Green B.,University of Chester
Journal of Psychiatric Practice | Year: 2014

Posttraumatic stress disorder (PTSD) often follows a chronic course, and the disorder is resistant to treatment with antidepressants and cognitive-behavioral therapy in a proportion of patients. Prazosin, an a1-adrenoceptor blocker, has shown some promise in treating chronic PTSD. A review of this literature was conducted via a search of MEDLINE and SUMMON, using keywords such as PTSD, prazosin, treatment, and resistance. At least 10 clinical studies of prazosin in the treatment of PTSD, including open-label and randomized controlled trials, have been published. All of these studies support the efficacy of prazosin either for treating nightmares and improving sleep or for reducing the severity of PTSD. Treatment of PTSD with prazosin is usually initiated at a dose of 1 mg, with monitoring for hypotension after the first dose. The dose is then gradually increased to maintenance levels of 2-6 mg at night. Studies of military patients with PTSD have used higher doses (e.g., 10-16 mg at night). Prazosin has also been studied in younger and older adults with PTSD and in patients with alcohol problems, in whom it was found to reduce cravings and stress responses. Prazosin offers some hope for treating resistant cases of PTSD in which recurrent nightmares are problematic, with a relatively rapid response within weeks. It is suggested that large-scale civilian trials of prazosin be done, as well as studies concerning the use of prazosin in acute PTSD and as a potential preventive agent. Copyright © 2014 Lippincott Williams & Wilkins Inc.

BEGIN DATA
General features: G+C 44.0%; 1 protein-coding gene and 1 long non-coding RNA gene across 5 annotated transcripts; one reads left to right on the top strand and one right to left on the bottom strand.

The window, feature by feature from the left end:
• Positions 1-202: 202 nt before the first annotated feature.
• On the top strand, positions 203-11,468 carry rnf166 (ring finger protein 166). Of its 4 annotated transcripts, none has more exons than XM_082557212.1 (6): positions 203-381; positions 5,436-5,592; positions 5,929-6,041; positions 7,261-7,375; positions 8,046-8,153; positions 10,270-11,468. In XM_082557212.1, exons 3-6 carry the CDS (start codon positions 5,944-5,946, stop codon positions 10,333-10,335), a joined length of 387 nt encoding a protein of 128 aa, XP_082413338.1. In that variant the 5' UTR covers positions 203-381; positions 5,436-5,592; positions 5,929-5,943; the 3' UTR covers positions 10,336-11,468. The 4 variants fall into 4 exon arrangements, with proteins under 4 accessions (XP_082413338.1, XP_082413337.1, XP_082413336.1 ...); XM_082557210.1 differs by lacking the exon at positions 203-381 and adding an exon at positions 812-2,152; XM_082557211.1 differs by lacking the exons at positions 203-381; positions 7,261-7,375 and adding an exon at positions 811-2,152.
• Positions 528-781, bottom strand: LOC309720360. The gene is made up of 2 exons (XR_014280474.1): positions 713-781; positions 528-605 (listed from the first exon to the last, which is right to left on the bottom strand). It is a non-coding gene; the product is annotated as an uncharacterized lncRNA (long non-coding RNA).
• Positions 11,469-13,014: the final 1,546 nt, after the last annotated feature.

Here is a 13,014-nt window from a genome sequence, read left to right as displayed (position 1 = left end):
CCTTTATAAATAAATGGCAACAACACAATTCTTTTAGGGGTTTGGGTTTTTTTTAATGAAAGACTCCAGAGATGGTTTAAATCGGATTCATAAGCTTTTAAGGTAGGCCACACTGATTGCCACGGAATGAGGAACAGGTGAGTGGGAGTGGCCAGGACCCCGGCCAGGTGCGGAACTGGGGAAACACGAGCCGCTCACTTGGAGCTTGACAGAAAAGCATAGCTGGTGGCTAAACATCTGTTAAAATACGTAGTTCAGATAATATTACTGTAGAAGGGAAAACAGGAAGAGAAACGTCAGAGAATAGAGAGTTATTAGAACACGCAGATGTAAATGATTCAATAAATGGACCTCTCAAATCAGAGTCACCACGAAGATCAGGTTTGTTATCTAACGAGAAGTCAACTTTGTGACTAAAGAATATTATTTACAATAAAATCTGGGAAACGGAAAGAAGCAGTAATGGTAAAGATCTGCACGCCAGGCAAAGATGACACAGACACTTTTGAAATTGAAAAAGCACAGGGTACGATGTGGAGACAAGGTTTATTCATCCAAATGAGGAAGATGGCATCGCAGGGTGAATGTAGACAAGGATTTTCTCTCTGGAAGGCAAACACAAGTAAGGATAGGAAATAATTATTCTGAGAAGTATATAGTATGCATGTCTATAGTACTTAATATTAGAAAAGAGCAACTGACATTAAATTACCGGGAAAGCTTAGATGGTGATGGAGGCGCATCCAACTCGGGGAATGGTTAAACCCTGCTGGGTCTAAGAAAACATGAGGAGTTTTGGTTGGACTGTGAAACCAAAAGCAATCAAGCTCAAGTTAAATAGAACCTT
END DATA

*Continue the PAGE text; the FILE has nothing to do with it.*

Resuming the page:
Grant
Agency: GTR | Branch: NERC | Program: | Phase: Research Grant | Award Amount: 20.01K | Year: 2015

The InterCityAir project will develop a wireless sensor for the measurement of air pollution. The sensor will be integrated into urban traffic management systems in the City of Chester to reduce levels of toxic gases to which the public are being exposed. InterCityAir will directly address the following key challenges of this call, namely: The use of environmental and social data to address urban challenges, the creation of a new value proposition through integration of datasets, and an improvement in the monitoring of the urban environment through the development and deployment of an intelligent sensor system. InterCityAir will develop an air quality (AQ) sensing platform that can be integrated with the transport management systems of Cheshire West and Chester Council (CWAC). C-Tech will develop a wireless sensing unit comprising commercial sensors that could be deployed as a stand-alone system or city-wide network at low cost for remote real-time monitoring of air quality. The sensing units will be wireless enabled and suitable for road-side AQ monitoring with a view to be adapted for on-board vehicle monitoring of AQ. This project will establish the feasibility of linking the C-Tech sensing unit with existing traffic count data and the traffic signalling system to alleviate traffic build-up and associated pollution hotspots. The University of Chester (UOC) will deploy air quality instrumentation alongside the CWAC real-time nitrogen oxides (NOx) monitoring site in the Air Quality Management Area (AQMA) on the Boughton gyratory to gather comprehensive baseline data to understand fully the performance of the sensor package in the complex urban atmosphere. This site in the AQMA will be used as a demonstration site for the sensing platform developed by C-Tech.


Grant
Agency: GTR | Branch: BBSRC | Program: | Phase: Training Grant | Award Amount: 52.59K | Year: 2015

Doctoral Training Partnerships: a range of postgraduate training is funded by the Research Councils. For information on current funding routes, see the common terminology at www.rcuk.ac.uk/StudentshipTerminology. Training grants may be to one organisation or to a consortia of research organisations. This portal will show the lead organisation only.


Grant
Agency: European Commission | Branch: FP7 | Program: ERC-SG | Phase: ERC-SG-SH5 | Award Amount: 1.26M | Year: 2012